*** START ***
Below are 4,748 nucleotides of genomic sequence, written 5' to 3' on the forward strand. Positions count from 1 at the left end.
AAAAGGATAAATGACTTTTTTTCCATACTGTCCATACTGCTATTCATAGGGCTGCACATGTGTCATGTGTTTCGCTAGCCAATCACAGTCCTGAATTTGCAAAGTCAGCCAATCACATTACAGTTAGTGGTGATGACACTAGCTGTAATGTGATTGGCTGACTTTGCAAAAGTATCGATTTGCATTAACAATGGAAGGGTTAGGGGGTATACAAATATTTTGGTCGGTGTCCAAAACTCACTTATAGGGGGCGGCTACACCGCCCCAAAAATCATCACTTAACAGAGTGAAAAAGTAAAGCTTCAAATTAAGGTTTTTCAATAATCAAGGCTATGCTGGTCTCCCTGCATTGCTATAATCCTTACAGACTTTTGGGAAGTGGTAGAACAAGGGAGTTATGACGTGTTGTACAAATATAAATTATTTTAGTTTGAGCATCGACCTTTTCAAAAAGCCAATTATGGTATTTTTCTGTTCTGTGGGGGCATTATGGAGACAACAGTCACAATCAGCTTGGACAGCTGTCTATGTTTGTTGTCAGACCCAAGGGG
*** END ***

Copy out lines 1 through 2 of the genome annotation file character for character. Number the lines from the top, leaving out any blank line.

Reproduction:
Below are 4,748 nucleotides of genomic sequence, written 5' to 3' on the forward strand. Positions count from 1 at the left end.
AAAAGGATAAATGACTTTTTTTCCATACTGTCCATACTGCTATTCATAGGGCTGCACATGTGTCATGTGTTTCGCTAGCCAATCACAGTCCTGAATTTGCAAAGTCAGCCAATCACATTACAGTTAGTGGTGATGACACTAGCTGTAATGTGATTGGCTGACTTTGCAAAAGTATCGATTTGCATTAACAATGGAAGGGTTAGGGGGTATACAAATATTTTGGTCGGTGTCCAAAACTCACTTATAGGGGGCGGCTACACCGCCCCAAAAATCATCACTTAACAGAGTGAAAAAGTAAAGCTTCAAATTAAGGTTTTTCAATAATCAAGGCTATGCTGGTCTCCCTGCATTGCTATAATCCTTACAGACTTTTGGGAAGTGGTAGAACAAGGGAGTTATGACGTGTTGTACAAATATAAATTATTTTAGTTTGAGCATCGACCTTTTCAAAAAGCCAATTATGGTATTTTTCTGTTCTGTGGGGGCATTATGGAGACAACAGTCACAATCAGCTTGGACAGCTGTCTATGTTTGTTGTCAGACCCAAGGGG